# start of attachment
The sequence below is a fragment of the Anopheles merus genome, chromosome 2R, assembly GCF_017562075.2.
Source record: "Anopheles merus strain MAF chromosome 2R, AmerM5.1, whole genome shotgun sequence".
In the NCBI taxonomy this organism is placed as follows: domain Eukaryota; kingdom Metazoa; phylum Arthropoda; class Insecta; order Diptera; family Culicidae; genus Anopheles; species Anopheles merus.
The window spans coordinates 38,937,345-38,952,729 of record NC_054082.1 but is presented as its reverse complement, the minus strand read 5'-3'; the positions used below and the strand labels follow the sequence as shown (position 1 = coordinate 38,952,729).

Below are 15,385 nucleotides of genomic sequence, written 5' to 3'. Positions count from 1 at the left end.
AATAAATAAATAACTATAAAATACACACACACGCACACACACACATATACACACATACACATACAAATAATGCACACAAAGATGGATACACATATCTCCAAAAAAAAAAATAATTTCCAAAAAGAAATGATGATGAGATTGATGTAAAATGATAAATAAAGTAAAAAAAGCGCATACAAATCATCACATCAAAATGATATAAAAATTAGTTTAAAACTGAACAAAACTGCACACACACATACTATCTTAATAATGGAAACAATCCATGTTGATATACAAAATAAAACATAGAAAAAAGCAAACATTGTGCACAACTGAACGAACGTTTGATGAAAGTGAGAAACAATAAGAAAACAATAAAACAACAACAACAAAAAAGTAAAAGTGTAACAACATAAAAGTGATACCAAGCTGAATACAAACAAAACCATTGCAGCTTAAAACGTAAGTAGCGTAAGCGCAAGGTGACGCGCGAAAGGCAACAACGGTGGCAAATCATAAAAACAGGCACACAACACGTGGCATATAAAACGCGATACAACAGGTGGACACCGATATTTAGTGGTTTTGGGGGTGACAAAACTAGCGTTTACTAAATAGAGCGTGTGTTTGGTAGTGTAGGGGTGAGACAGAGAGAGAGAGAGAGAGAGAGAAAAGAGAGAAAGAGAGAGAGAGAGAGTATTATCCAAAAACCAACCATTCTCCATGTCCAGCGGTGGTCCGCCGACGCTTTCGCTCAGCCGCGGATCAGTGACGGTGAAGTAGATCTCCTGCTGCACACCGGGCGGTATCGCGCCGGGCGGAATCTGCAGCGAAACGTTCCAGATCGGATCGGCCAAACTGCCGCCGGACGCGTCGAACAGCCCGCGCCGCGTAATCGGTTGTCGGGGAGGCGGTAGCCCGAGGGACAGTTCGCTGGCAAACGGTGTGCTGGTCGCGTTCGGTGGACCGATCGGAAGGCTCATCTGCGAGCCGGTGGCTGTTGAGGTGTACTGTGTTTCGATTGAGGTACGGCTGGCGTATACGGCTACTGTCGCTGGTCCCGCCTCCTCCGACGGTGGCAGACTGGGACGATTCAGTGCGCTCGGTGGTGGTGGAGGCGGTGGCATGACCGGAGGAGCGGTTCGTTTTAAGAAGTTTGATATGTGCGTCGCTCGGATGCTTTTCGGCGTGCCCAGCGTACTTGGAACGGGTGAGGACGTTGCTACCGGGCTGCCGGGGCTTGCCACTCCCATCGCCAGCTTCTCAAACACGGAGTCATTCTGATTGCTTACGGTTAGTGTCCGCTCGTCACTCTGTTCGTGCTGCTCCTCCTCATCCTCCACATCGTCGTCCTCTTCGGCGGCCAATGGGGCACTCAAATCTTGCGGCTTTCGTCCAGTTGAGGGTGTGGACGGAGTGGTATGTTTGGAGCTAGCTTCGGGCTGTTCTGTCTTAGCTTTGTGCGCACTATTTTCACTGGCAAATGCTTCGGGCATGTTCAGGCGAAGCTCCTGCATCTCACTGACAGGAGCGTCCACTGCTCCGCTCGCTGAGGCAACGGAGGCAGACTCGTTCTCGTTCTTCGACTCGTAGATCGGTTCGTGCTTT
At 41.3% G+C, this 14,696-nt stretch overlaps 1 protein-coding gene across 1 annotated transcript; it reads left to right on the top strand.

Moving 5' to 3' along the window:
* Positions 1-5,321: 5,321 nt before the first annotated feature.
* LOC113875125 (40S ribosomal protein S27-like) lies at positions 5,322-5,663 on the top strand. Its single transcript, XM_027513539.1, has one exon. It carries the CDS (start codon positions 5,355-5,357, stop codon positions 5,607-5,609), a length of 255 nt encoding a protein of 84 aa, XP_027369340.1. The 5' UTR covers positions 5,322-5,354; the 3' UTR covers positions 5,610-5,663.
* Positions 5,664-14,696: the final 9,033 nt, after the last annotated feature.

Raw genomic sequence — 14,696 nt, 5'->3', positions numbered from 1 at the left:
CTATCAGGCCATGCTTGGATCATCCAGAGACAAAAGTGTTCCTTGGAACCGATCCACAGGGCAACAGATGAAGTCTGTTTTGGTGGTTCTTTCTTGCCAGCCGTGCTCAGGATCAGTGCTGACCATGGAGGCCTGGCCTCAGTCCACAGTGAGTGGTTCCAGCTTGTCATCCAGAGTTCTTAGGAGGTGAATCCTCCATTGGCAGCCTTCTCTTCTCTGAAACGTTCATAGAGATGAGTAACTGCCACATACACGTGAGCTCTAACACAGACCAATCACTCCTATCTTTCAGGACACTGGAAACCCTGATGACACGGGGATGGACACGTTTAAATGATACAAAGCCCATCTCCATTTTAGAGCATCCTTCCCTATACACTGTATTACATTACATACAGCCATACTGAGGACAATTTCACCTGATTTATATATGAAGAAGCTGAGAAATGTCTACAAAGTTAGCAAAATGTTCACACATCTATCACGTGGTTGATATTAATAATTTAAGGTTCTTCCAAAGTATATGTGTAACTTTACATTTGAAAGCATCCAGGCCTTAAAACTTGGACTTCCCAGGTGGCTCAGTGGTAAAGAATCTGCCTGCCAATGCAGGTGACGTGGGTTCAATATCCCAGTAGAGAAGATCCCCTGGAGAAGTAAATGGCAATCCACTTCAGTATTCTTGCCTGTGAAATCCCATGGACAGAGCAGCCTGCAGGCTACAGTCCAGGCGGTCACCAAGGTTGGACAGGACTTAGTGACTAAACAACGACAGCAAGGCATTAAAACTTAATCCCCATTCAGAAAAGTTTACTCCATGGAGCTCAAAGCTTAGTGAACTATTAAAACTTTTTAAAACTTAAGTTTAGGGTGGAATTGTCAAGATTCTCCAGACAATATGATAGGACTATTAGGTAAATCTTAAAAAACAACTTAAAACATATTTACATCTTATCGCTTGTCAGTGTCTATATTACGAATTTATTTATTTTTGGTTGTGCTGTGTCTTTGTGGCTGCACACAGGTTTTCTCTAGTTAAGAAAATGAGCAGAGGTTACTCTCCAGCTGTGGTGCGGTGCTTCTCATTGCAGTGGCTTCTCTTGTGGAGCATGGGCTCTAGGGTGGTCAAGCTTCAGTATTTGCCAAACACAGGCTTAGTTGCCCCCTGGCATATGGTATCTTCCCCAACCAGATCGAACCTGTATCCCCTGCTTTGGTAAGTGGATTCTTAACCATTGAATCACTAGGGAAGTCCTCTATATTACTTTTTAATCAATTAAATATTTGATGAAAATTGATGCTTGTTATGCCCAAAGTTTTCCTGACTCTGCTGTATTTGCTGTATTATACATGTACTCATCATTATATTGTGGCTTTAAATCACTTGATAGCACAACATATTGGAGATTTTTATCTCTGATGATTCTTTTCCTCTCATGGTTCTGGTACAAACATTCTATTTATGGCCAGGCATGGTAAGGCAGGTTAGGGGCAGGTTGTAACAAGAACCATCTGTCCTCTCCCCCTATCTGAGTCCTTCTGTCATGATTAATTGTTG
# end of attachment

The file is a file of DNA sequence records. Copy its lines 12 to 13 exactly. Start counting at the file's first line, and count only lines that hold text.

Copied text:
Raw genomic sequence — 14,696 nt, 5'->3', positions numbered from 1 at the left:
CTATCAGGCCATGCTTGGATCATCCAGAGACAAAAGTGTTCCTTGGAACCGATCCACAGGGCAACAGATGAAGTCTGTTTTGGTGGTTCTTTCTTGCCAGCCGTGCTCAGGATCAGTGCTGACCATGGAGGCCTGGCCTCAGTCCACAGTGAGTGGTTCCAGCTTGTCATCCAGAGTTCTTAGGAGGTGAATCCTCCATTGGCAGCCTTCTCTTCTCTGAAACGTTCATAGAGATGAGTAACTGCCACATACACGTGAGCTCTAACACAGACCAATCACTCCTATCTTTCAGGACACTGGAAACCCTGATGACACGGGGATGGACACGTTTAAATGATACAAAGCCCATCTCCATTTTAGAGCATCCTTCCCTATACACTGTATTACATTACATACAGCCATACTGAGGACAATTTCACCTGATTTATATATGAAGAAGCTGAGAAATGTCTACAAAGTTAGCAAAATGTTCACACATCTATCACGTGGTTGATATTAATAATTTAAGGTTCTTCCAAAGTATATGTGTAACTTTACATTTGAAAGCATCCAGGCCTTAAAACTTGGACTTCCCAGGTGGCTCAGTGGTAAAGAATCTGCCTGCCAATGCAGGTGACGTGGGTTCAATATCCCAGTAGAGAAGATCCCCTGGAGAAGTAAATGGCAATCCACTTCAGTATTCTTGCCTGTGAAATCCCATGGACAGAGCAGCCTGCAGGCTACAGTCCAGGCGGTCACCAAGGTTGGACAGGACTTAGTGACTAAACAACGACAGCAAGGCATTAAAACTTAATCCCCATTCAGAAAAGTTTACTCCATGGAGCTCAAAGCTTAGTGAACTATTAAAACTTTTTAAAACTTAAGTTTAGGGTGGAATTGTCAAGATTCTCCAGACAATATGATAGGACTATTAGGTAAATCTTAAAAAACAACTTAAAACATATTTACATCTTATCGCTTGTCAGTGTCTATATTACGAATTTATTTATTTTTGGTTGTGCTGTGTCTTTGTGGCTGCACACAGGTTTTCTCTAGTTAAGAAAATGAGCAGAGGTTACTCTCCAGCTGTGGTGCGGTGCTTCTCATTGCAGTGGCTTCTCTTGTGGAGCATGGGCTCTAGGGTGGTCAAGCTTCAGTATTTGCCAAACACAGGCTTAGTTGCCCCCTGGCATATGGTATCTTCCCCAACCAGATCGAACCTGTATCCCCTGCTTTGGTAAGTGGATTCTTAACCATTGAATCACTAGGGAAGTCCTCTATATTACTTTTTAATCAATTAAATATTTGATGAAAATTGATGCTTGTTATGCCCAAAGTTTTCCTGACTCTGCTGTATTTGCTGTATTATACATGTACTCATCATTATATTGTGGCTTTAAATCACTTGATAGCACAACATATTGGAGATTTTTATCTCTGATGATTCTTTTCCTCTCATGGTTCTGGTACAAACATTCTATTTATGGCCAGGCATGGTAAGGCAGGTTAGGGGCAGGTTGTAACAAGAACCATCTGTCCTCTCCCCCTATCTGAGTCCTTCTGTCATGATTAATTGTTG